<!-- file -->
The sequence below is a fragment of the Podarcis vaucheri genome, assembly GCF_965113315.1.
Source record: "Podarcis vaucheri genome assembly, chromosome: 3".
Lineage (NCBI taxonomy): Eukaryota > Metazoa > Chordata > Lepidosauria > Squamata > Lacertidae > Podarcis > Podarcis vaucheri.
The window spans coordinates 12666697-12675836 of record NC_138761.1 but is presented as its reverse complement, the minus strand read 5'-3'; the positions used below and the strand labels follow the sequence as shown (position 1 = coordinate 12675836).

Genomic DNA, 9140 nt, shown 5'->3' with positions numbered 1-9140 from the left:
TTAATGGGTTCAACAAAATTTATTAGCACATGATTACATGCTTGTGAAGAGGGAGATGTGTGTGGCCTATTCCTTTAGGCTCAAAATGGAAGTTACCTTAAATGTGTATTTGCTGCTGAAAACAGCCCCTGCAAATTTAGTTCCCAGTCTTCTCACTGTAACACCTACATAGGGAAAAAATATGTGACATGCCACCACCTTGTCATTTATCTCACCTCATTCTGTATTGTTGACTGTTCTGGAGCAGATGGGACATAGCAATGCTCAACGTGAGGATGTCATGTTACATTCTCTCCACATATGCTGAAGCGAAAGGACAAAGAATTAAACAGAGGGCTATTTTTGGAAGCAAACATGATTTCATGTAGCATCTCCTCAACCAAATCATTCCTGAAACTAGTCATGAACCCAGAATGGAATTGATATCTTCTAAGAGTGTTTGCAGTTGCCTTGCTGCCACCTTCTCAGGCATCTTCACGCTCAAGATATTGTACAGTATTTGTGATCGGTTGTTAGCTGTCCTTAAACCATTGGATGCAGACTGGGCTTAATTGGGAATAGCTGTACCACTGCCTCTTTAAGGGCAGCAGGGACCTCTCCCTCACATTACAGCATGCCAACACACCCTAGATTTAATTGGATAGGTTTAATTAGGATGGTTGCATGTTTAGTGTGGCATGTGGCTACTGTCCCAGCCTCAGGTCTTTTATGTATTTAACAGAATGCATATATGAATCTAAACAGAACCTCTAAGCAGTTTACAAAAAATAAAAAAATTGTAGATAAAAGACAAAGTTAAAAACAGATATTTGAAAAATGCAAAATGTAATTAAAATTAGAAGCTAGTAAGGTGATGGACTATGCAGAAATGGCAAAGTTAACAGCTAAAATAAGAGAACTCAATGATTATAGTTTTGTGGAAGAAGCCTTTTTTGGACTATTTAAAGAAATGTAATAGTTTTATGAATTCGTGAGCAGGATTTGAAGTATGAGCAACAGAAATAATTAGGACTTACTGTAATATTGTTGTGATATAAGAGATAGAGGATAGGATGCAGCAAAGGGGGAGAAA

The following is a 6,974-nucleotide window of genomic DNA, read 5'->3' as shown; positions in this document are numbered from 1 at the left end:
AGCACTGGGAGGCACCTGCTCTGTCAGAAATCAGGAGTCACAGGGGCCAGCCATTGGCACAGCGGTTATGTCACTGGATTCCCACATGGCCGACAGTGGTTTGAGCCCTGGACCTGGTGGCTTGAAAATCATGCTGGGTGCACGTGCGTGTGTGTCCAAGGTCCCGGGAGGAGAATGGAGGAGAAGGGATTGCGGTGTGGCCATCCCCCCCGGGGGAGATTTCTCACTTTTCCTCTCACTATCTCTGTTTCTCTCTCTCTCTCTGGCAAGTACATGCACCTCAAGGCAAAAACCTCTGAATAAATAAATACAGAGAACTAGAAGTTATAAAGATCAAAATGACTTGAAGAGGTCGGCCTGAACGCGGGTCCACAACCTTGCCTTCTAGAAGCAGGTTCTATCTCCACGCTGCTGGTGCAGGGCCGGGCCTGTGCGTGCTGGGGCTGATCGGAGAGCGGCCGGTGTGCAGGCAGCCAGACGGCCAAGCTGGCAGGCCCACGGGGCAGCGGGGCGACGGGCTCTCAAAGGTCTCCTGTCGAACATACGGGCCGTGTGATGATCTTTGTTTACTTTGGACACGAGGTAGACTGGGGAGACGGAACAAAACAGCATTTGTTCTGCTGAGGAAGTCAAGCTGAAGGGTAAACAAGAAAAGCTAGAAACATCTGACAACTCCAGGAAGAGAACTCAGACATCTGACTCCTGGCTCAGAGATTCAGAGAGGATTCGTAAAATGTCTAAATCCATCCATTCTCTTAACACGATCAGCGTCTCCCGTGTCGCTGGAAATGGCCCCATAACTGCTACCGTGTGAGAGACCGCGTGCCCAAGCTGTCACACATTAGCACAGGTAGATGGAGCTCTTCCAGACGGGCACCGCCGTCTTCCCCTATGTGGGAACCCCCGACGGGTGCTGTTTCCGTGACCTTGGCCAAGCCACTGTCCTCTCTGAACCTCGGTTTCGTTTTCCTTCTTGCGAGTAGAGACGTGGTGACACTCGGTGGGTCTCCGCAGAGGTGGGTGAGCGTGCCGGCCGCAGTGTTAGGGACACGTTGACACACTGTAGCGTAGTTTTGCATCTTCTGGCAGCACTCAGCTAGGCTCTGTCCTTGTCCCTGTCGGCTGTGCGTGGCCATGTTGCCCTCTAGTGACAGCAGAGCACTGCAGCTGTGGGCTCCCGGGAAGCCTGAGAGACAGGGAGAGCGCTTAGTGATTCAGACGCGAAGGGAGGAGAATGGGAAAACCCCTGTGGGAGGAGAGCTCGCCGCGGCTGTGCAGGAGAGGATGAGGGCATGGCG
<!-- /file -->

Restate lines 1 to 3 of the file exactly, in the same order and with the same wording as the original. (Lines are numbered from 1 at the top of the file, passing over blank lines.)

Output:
The sequence below is a fragment of the Podarcis vaucheri genome, assembly GCF_965113315.1.
Source record: "Podarcis vaucheri genome assembly, chromosome: 3".
Lineage (NCBI taxonomy): Eukaryota > Metazoa > Chordata > Lepidosauria > Squamata > Lacertidae > Podarcis > Podarcis vaucheri.